What exactly does your co-industrialization strategy consist of and what are the prospects between now and 2020?
Armor has grown steadily over the past ten years to become the top global player in the thermal transfer field today. We manufacture nearly all our semi-finished products (jumbo inked reels) in Nantes. The reels are then cut into tailor-made ribbons for industrial printing in facilities located as close to our customers as possible. Specifically, this means that Armor has an industrial cutting plant in Nantes as an extension of its production chain for all of Europe, as well as nearly ten slitting plants located on all the continents. A strategy for keeping jobs in France: relying on a very competitive plant in France (based on the automation of its processes without reducing the workforce) to serve rapidly expanding markets throughout the world, and thus fuel growth in France. This model has already generated a yearly growth of 8% per year, and should allow us to exceed a turnover of €300 million in 2020.
So this model, which represents the opposite of offshoring, respects humanist values?
It all comes down to the quality of individual relationships. Taking time to listen to an employee talk about his projects, concerns or aspirations gives him the neces-sary ingredients to persevere with renewed energy. Similarly, our approach to wel-coming disabled people is based on our belief that there is a place for fragility at Ar-mor. Contrary to popular belief, the presence of a disabled person does not jeopardize the development of the company, it creates a space for living together - by daring to ask for help, the spiral of competition between individuals is broken. When you have a fragile person in your team, unless you are completely inhuman, it provides an opportunity for discovering the other and taking initiative. This ultimately creates more efficient teams.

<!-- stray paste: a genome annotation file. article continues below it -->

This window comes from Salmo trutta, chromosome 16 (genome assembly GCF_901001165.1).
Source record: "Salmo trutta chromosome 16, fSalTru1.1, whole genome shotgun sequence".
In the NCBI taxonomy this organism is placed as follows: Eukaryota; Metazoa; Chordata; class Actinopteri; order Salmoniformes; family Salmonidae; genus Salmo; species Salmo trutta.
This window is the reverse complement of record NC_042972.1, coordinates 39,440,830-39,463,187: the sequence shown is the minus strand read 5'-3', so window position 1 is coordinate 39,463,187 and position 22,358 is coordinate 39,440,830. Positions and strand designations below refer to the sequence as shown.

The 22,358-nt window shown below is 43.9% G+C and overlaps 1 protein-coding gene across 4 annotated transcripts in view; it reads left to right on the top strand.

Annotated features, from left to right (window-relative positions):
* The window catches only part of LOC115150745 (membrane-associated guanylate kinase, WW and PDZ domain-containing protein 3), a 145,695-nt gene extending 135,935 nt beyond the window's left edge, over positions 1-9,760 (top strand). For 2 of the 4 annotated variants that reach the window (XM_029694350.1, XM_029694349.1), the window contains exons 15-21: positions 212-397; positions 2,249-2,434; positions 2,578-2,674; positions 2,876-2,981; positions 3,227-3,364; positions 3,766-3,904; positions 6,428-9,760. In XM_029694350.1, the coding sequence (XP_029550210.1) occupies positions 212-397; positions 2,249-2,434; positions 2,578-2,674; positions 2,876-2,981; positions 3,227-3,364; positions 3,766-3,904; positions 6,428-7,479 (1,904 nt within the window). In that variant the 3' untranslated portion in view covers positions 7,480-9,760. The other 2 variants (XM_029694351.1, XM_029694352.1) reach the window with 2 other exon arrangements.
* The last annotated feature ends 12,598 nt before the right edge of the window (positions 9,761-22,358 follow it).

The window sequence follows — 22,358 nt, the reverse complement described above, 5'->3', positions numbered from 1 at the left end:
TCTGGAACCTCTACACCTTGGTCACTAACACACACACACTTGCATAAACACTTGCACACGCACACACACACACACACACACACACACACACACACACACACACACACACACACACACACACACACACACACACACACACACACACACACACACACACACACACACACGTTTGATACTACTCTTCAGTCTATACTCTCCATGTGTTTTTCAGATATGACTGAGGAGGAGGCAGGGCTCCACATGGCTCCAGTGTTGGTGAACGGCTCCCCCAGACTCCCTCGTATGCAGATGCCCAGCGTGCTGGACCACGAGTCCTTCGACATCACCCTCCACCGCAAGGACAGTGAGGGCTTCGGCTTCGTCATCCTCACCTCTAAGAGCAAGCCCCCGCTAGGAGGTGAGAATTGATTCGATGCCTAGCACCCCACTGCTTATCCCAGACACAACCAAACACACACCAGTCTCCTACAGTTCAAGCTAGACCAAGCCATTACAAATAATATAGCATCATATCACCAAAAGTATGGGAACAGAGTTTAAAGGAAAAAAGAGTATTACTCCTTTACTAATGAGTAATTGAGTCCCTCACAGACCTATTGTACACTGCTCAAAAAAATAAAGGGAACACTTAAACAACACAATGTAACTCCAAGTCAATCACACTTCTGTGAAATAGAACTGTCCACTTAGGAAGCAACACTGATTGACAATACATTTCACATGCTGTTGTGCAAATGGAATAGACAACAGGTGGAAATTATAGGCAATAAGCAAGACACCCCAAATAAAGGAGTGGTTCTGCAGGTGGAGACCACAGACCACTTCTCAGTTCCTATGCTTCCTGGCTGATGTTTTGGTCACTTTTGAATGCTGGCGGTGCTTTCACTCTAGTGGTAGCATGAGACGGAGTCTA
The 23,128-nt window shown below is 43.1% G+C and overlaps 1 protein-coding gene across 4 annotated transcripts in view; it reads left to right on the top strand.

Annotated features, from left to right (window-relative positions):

You and your management team took control of the company through a CMII (industrial and innovation capital management corporation) operation: was this the appropriate response for Armor's development?
Until 2008, Armor was a family-owned intermediate-sized enterprise, and it was then sold to an investment fund that wanted to dispose of its stake in 2013. Armor ran the risk of being sold to other investors with a short-term financial outlook, or sold to a competitor who would have broken up the company...So my management team and I decided to propose a takeover plan, not through a traditional LBO but according to specific terms and conditions for building entrepreneurial and social capitalism. We reinvested the totality of our previous investment in this new transaction, thus going into debt again, and we chose to associate all interested employees in this capital transaction, regardless of category of personnel. We strive to build a long-term industrial and innovation project: a large portion of profits have been invested in R&D in order to develop new activities, such as solar energy or films for electric batteries. This requires long-term capital stability.